John Greenwood was among the oldest composers in England to contribute to film music on a regular basis. Born John Danforth Herman Greenwood in 1889 in Kensington, London, he seemed destined for a career in music, as both of his parents were professionals in the field; he started out learning the piano and the viola from his mother and father, and attended the Royal College of Music from age 18. His instruments were the viola and the horn, and he also studied composition. Greenwood was well into middle age, and somewhat established in the concert hall, when synchronized sound came to movies, and soon after that the beginnings of the modern film score. Having gotten a late start in terms of age in working in film music, he got an early jump on the field in his contributions, his earliest known credits in movies dating from 1929.
In the decade that followed, Greenwood composed the scores for such notable movies as Man of Aran (1934) and worked for a time for Alexander Korda's London Films, on such notable films as Robert Flaherty's Elephant Boy (1937) and Zoltan Korda's The Drum (1938), and the Laurence Olivier vehicles 21 Days (1940) and Q Planes (1939). After Korda's departure for America in 1940, and the suspension of activities at London Films, Greenwood continued to work for some of the top filmmakers in England -- Michael Powell used him to score Contraband (1940, his first independent collaboration with Emeric Pressburger), and Greenwood was also engaged by star/producer/director Leslie Howard to write the music for the thriller Pimpernel Smith (1941).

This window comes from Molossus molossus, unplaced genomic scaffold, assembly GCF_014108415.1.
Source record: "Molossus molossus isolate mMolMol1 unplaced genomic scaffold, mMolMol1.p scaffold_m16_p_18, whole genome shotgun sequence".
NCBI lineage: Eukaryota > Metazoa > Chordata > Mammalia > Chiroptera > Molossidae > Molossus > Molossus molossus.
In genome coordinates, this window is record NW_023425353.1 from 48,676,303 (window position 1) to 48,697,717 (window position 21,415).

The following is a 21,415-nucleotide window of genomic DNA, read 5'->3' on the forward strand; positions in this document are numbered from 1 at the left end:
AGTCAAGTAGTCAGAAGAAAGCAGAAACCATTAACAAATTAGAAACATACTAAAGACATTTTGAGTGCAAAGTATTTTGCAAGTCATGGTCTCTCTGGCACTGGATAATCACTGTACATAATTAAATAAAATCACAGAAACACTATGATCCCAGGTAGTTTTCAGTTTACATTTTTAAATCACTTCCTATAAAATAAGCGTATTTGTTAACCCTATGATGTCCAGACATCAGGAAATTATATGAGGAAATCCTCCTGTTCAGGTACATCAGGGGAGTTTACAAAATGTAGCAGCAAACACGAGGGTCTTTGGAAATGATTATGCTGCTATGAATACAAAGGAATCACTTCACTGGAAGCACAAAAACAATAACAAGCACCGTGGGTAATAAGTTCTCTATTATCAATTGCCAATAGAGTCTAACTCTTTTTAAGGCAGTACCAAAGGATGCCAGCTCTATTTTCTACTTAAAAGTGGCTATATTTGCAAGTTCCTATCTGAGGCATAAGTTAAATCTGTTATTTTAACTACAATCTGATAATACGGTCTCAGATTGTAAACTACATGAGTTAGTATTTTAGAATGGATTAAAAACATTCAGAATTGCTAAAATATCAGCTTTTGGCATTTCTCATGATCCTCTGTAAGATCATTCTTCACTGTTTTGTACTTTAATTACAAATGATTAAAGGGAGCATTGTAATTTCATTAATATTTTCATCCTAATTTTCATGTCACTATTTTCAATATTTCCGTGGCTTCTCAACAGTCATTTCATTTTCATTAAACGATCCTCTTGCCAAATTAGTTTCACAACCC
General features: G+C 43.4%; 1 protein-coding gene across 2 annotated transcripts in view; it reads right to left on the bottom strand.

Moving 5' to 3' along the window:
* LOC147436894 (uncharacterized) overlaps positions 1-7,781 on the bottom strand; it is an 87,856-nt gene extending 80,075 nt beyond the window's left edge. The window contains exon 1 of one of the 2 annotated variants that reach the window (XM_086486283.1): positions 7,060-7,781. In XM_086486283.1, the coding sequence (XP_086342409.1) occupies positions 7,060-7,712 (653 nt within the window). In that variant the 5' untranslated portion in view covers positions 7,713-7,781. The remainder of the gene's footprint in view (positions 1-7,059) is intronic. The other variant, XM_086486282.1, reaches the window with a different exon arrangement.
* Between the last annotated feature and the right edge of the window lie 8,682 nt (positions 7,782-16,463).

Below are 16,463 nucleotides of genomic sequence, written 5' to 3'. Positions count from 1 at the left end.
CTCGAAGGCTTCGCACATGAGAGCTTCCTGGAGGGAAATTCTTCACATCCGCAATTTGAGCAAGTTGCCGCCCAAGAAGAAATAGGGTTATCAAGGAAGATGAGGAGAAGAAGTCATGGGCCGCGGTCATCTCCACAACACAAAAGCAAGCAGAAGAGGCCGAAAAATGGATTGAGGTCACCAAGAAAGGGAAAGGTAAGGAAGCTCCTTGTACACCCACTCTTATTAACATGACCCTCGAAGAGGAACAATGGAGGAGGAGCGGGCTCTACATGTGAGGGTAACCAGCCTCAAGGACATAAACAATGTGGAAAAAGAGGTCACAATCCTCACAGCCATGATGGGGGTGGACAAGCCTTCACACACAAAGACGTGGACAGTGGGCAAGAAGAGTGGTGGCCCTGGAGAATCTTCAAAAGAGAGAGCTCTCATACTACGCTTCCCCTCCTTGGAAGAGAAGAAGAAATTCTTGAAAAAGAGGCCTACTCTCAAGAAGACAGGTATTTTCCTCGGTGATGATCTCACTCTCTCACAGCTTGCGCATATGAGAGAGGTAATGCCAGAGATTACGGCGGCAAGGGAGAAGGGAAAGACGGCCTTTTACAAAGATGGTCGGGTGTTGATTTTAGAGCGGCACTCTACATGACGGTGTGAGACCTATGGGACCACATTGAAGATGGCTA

Greenwood spent most of the Second World War working for the BBC as assistant music supervisor for its European service, but he still found time to score four feature films in 1943. He was even busier for a time after the war, moving over to the Rank Organisation for pictures such as Hungry Hill -- its score built on Irish themes -- and Frieda (both 1947). His last screen credit was for the thriller Grand National Night (1953), released when he was 65. Greenwood was also active as a composer for the concert hall from the 1920s through the 1950s, working in a post-Romantic mode. ~ Bruce Eder, Rovi